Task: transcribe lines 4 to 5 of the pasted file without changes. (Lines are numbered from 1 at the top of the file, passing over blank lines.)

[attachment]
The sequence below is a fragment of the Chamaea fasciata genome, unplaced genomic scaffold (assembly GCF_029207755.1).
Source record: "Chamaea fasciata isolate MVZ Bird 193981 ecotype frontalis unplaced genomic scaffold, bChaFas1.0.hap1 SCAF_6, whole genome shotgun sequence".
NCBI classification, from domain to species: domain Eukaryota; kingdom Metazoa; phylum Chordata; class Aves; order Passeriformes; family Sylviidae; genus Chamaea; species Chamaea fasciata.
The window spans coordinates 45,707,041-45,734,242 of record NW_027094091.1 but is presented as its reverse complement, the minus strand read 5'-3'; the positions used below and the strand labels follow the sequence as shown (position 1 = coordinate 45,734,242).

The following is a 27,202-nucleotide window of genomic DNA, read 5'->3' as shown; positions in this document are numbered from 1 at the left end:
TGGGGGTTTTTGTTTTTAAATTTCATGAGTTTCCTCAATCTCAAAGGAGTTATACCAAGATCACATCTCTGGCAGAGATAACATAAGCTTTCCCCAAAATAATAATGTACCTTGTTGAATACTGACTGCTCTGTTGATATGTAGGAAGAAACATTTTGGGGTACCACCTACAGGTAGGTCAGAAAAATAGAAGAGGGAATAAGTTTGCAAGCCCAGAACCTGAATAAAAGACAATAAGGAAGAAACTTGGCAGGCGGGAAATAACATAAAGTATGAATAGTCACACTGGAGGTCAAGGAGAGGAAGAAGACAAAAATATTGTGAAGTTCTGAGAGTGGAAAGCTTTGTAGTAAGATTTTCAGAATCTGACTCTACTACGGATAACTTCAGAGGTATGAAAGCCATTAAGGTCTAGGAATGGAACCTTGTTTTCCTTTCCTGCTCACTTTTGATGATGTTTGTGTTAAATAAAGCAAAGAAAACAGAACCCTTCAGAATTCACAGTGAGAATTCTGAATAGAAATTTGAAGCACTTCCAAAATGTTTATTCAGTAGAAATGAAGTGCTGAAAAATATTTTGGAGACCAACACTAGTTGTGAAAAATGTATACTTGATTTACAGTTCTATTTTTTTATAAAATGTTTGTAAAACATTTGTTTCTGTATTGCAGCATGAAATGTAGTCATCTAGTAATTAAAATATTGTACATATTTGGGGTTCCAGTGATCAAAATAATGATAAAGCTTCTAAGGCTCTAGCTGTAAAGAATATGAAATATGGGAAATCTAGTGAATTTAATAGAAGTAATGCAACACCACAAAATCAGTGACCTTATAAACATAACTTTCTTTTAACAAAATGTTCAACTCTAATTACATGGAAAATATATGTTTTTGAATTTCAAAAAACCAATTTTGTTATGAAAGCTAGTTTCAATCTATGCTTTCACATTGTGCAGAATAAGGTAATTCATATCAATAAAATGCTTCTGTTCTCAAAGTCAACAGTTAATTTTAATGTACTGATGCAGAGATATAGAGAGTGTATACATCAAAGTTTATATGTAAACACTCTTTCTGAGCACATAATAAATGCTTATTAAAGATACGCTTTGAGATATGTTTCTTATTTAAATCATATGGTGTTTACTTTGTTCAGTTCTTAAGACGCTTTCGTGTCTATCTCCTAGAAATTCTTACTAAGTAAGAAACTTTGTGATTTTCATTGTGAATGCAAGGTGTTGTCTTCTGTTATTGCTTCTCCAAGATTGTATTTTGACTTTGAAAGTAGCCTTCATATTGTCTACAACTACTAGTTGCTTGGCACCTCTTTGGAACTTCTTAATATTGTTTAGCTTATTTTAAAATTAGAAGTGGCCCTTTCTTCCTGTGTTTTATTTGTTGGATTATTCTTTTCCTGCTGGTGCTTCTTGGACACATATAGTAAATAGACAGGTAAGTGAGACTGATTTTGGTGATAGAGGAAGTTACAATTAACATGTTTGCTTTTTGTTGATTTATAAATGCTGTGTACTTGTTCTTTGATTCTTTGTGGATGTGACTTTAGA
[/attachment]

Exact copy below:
The window spans coordinates 45,707,041-45,734,242 of record NW_027094091.1 but is presented as its reverse complement, the minus strand read 5'-3'; the positions used below and the strand labels follow the sequence as shown (position 1 = coordinate 45,734,242).

The following is a 27,202-nucleotide window of genomic DNA, read 5'->3' as shown; positions in this document are numbered from 1 at the left end: